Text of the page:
Economic Transaction Footnotes

Economics via motion diagrams; Balance Sheet Money.

Clicking on the number link returns to the original text.

1. See Money and Banking in Medieval and Renaissance Venice Vol.1, Coins and Moneys of Account Frederic C. Lane and Reinhold C. Mueller, Johns Hopkins University Press, Baltimore, 1985, p.68.

"Double entry was probably in general use after 1400" says Raymond de Roover on page 21 of his very authoritative opus Money, Banking and Credit in Mediaeval Bruges, Mediaeval Academy of America, Cambridge, MA, 1948. This informative book is an exhaustive study of original sources. It is a first rate treatise of scholarship and thoughtfulness.

An excellent summary of the essentials of accounting is given in Thomas Ittelson's book, Financial Statements, Career Press, N.J. 1998. The book is focussed, well presented, very visual, digestible and easy to assimilate. Unfortunately, in the Balance Sheet Chapter, it shows a minus sign where there should be a plus sign near the bottom of each Liabilities and Equities column.

2. Economic unit = Economic entity. Whatever engages in economic transactions. Examples are: for-profit business entities (partnerships, corporations,..), non-profits (charities, cultural, philanthropic..), government entities (cities, counties, water districts, schools), individual persons, families.

We can subsume many units into a single unit, a collective. The grouping follows the rules of addition. Adding all the members' assets together produces the assets of the collective unit. Same for liabilities etc. That an assembly of economic units is itself an economic unit allows talk of 'aggregates'.

3. One may contemplate a society without ownership. Such societies have been the dream of visionaries. A society devoid of individual ownership would require a different mindset than is common in contemporary societies where people rejoice in their possessions.

What is astutely pointed out by Professor Zeno Swijtink is that all contemporary societies put restrictions on ownership; some are more restrictive, some less so. Marxism permits personal ownership but forbids business ownership. Nowhere is everything open to private ownership. Some ownership is always retained by society for the public good. Hopefully a careful and dispassionate study of economics will inform the debate on what restrictions will benefit society.

4. Slaves do not own themselves.

5. Bank multiplier

Here's the easy way to think about it. A reserve ratio 1:5 means the banker need keep only 1/5th or 20% of deposits on hand in cash. i.e. for deposits of $5,000 he need keep only $1,000 on hand. The banker, on receiving a $1,000 deposit says to himself, "Since I only need 20% on hand, I can use the $1,000 that I have as my reserve and proceed to lend out $4,000!" In lending out the $4,000 he has created that much in deposits in addition to the initial $1,000. From $1,000, $5,000 appears in the world. It has been multiplied by a factor of 5 - the multiplier.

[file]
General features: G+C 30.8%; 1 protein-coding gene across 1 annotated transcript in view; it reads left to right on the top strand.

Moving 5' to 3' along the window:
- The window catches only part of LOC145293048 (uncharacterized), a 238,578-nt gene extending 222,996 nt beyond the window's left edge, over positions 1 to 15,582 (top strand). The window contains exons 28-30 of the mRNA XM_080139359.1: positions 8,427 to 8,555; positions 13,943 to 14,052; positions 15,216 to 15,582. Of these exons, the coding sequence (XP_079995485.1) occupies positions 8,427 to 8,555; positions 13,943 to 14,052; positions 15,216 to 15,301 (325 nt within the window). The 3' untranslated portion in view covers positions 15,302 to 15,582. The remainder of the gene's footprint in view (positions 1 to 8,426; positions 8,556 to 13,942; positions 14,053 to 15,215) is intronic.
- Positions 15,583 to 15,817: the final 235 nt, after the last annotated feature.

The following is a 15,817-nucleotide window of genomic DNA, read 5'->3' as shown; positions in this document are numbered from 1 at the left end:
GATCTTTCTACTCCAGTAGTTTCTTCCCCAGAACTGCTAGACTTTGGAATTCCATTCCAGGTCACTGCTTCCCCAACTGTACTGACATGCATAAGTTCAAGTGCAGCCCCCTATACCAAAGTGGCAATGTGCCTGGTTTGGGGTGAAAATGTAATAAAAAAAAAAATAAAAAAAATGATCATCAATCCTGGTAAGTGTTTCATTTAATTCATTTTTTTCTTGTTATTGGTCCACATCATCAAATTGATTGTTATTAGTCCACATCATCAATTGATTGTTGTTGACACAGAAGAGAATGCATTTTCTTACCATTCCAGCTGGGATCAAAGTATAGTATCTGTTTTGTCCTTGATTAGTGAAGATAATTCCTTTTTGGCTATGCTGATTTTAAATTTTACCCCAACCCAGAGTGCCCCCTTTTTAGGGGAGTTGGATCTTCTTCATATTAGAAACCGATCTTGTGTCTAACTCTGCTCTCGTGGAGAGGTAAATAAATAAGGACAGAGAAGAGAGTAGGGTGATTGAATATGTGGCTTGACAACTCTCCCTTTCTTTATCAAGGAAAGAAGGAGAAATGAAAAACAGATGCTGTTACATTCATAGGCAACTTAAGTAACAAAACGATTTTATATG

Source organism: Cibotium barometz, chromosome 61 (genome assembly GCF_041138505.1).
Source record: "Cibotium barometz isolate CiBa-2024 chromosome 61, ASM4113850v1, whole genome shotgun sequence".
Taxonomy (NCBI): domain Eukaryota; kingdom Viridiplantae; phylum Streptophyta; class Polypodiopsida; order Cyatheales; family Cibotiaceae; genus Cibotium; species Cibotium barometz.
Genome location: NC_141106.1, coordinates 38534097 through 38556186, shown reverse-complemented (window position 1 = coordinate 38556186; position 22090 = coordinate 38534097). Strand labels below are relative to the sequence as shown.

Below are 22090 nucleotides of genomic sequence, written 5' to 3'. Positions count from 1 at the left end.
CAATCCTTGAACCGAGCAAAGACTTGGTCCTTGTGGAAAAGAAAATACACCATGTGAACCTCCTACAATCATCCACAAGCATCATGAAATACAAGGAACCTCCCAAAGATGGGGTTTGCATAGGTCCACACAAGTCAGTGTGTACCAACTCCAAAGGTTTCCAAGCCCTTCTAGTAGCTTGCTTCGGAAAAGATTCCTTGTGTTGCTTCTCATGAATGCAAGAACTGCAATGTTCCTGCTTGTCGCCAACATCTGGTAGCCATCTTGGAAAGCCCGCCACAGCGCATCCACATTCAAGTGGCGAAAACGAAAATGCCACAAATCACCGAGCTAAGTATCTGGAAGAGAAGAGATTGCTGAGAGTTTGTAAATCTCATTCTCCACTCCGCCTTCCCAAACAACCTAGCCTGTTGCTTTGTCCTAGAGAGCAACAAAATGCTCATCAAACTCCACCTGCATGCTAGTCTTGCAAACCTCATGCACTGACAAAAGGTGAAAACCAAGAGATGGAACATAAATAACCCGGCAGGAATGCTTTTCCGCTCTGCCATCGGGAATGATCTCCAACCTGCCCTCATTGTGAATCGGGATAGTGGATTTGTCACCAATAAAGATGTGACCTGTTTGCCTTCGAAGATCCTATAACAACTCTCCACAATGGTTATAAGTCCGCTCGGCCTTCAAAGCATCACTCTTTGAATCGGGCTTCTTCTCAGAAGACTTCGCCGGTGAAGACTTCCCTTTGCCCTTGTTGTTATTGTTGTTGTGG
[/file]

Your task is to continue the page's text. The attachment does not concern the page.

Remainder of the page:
Here's the mathematical examination:

If a bank has deposits of amount D it would be imprudent for it to lend out all of this amount. There is a 'reserve requirement', imposed by the Federal Reserve System on all banks, regarding the percent of its deposits that may not be lent out. This percentage (or ratio) is r. It is the fraction of deposits that must be kept in reserve so as to satisfy the depositors' occasional claims on the bank for the money deposited with it. Currently (2005) r is about 0.1; i.e. 10%. If r were 0.2 the bank would be allowed to make loans only up to 80% of D; 0.8 = (1-r).

Suppose initially an amount D is deposited in the bank. A prudent bank may therefore lend out an amount (1-r)D = D1 keeping rD on reserve. Upon lending out D1 this amount is credited to the account of the debtor in the same bank. The debtor may draw on this account; he has money in the bank, the borrowed money. Hence by the act of lending out D1 = (1-r)D the deposits in the bank are increased by this amount. It now has on deposit the original D plus the amount lent out, D1.

The bank now has new money to lend. It can do further lending in the amount of (1-r)D1 = D2 = (1-r)2D. When it does so its deposits further increase by that amount of lending, D2 = (1-r)D1.

Another new loan is therefore enabled in the amount of (1-r)D2= (1-r)3D And this new loan further increases the banks deposits enabling yet another new loan...

As this process of lending continues the amount deposited in the bank grows from the original deposit of D to
D + D1 + D2 + D3 + ... = D[1 + (1-r) + (1-r)2 + (1-r)3 + ...] = D/r
The reason is that the sum of the infinite series shown in brackets is 1/r. The number 1/r is greater than 1. It is a multiple of the original deposit D.

As an example, if the reserve requirement, r is 20% and the original deposit amount is D = $1,000, when the bank succeeds in lending to its limit, it will have loaned out $4,000 and have $5,000 on deposit. It will have created $5,000 of money in circulation from a $1,000 deposit! The multiplier is 1/r if the reserve requirement is r.

6. Money is defined by Kindleberger as "means of payment in actual use". Charles P. Kindleberger, Manias, Panics and Crashes. A History of Financial Crises. Fourth Edition, John Wiley and Sons, N.Y. 2000, Page 50.


Marvin Chester's Site

© m chester 2005 Occidental CA